Overcoming Stagnation in Aid-Dependent Countries

July 19, 2005

Read the brief

In this book, Nicolas van de Walle identifies 26 countries that are extremely poor and grew little if at all in the 1990s. His sample excludes North Korea and countries where civil war explains some of their failure to grow (Afghanistan, Sierra Leone, Sudan, Tajikistan and others). The 26 countries have limited infrastructure and human capital and the small size of their markets deter private savings and investment. Aid was meant to help overcome these problems, and these countries received a lot. Yet they have failed to grow. What is wrong? Is foreign aid a solution or part of the problem? What changes might make aid more effective? Given these countries require the financial and technical resources of the West, why haven’t aid programs made a difference?

Van de Walle blames their economic failure mostly on the venality and incompetence of their political leadership. He analyzes the contradictions and tensions faced by the aid community in poorly run countries, providing a sobering analysis of the perverse effects of aid where the politics is all wrong. Too often, resources provided by foreign aid keep the wrong government in office, and undermine adoption of economic as well as political reforms. Bad government combined with aid, in short, hurts poor countries – and particularly the poorest people in those countries. Despite good intentions, little progress has been made in implementing announced “reforms” of the aid business itself. A constituency for reform is lacking, in the donor countries and in the recipient countries, where those in power benefit from the status quo.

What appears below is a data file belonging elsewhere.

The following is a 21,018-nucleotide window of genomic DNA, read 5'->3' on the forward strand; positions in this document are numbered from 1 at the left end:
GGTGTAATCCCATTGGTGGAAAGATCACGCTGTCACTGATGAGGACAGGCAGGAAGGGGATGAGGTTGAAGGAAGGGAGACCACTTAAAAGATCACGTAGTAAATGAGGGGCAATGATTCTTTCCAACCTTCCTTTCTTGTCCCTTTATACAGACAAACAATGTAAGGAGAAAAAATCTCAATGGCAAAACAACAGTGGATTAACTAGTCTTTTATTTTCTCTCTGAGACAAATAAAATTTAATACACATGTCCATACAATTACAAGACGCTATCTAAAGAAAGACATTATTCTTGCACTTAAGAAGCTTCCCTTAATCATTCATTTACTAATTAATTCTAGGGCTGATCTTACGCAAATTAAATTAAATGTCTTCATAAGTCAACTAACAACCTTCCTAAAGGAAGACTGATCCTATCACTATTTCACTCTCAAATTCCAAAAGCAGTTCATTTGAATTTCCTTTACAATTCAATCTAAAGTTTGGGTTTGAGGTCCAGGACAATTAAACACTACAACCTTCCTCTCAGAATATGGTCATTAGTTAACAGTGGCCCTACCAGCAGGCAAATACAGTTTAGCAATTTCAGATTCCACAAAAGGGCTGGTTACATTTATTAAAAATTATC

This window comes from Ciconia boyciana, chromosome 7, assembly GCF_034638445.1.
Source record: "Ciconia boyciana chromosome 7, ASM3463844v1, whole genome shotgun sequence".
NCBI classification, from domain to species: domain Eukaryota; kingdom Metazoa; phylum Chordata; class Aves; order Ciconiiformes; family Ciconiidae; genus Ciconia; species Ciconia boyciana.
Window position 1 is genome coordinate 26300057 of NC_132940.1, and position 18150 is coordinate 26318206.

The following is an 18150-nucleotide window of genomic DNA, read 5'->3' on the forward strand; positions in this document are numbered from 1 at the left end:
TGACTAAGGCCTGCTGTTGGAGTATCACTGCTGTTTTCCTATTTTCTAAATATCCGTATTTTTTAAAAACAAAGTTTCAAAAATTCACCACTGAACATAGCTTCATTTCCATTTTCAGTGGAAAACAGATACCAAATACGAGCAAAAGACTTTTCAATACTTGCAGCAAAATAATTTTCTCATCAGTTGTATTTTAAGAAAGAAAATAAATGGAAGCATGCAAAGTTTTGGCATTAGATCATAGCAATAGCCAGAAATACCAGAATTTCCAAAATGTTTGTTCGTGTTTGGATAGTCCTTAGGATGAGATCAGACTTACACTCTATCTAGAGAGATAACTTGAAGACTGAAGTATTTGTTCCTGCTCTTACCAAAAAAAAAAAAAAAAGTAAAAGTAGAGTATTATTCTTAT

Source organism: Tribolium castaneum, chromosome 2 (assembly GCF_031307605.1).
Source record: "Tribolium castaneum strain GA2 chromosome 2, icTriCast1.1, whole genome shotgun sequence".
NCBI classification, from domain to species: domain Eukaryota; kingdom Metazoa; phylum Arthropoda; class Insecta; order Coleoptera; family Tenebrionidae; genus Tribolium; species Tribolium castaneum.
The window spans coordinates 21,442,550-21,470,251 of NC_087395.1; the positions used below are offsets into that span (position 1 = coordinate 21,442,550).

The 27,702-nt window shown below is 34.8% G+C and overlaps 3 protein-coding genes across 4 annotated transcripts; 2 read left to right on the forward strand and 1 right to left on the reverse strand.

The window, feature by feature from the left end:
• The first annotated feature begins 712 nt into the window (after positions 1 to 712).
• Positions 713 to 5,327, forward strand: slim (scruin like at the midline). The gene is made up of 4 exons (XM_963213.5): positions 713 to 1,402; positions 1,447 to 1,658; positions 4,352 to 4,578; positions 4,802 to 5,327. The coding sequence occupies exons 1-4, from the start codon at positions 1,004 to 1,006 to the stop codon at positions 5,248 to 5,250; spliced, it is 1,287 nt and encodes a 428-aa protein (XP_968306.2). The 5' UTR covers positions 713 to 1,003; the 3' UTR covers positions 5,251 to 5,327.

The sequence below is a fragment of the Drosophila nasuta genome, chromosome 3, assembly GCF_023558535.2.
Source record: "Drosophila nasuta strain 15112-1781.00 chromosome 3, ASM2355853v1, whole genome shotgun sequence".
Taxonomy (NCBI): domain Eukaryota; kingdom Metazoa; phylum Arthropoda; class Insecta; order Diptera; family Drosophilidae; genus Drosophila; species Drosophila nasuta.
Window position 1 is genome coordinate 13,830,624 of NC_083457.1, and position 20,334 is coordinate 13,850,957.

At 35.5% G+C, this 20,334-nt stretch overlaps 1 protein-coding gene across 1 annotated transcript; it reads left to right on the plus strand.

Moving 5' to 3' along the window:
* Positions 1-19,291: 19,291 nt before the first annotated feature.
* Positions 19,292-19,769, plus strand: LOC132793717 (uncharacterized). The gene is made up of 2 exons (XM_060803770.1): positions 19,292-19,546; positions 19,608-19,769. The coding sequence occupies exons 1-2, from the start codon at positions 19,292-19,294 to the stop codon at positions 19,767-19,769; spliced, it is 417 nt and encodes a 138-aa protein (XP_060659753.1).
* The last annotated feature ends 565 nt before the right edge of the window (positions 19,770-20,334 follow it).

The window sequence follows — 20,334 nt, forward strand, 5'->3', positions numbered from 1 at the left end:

What others are saying about Overcoming Stagnation in Aid-Dependent Countries

“Overcoming Stagnation in Aid-Dependent Countries is essential reading for every development professional, scholar, and policymaker. One of the most trenchant and relentlessly honest analysts of foreign aid, van de Walle brilliantly demonstrates in this work the importance of addressing governance and political problems in the poorest countries if foreign aid is to successfully promote economic development. In surveying the current landscape of foreign aid and aid reform proposals, van de Walle powerfully demonstrates why aid remains necessary and why translating good intentions into genuine reform has proved so elusive.”
—Larry Diamond
Senior Fellow, Hoover Institution

“Nic van de Walle is the world’s leading scholar of the politics of aid and structural adjustment in poor countries. In Overcoming Stagnation in Aid-Dependent Countries, he convincingly demonstrates that the perverse effects of corruption and negative incentives currently at play in many of the poorest countries undermine the effectiveness of foreign aid. He doesn't stop there; he proposes concrete alternatives to transform the relationship between donors and poor countries.”
—William Easterly
Professor of Economics, New York University

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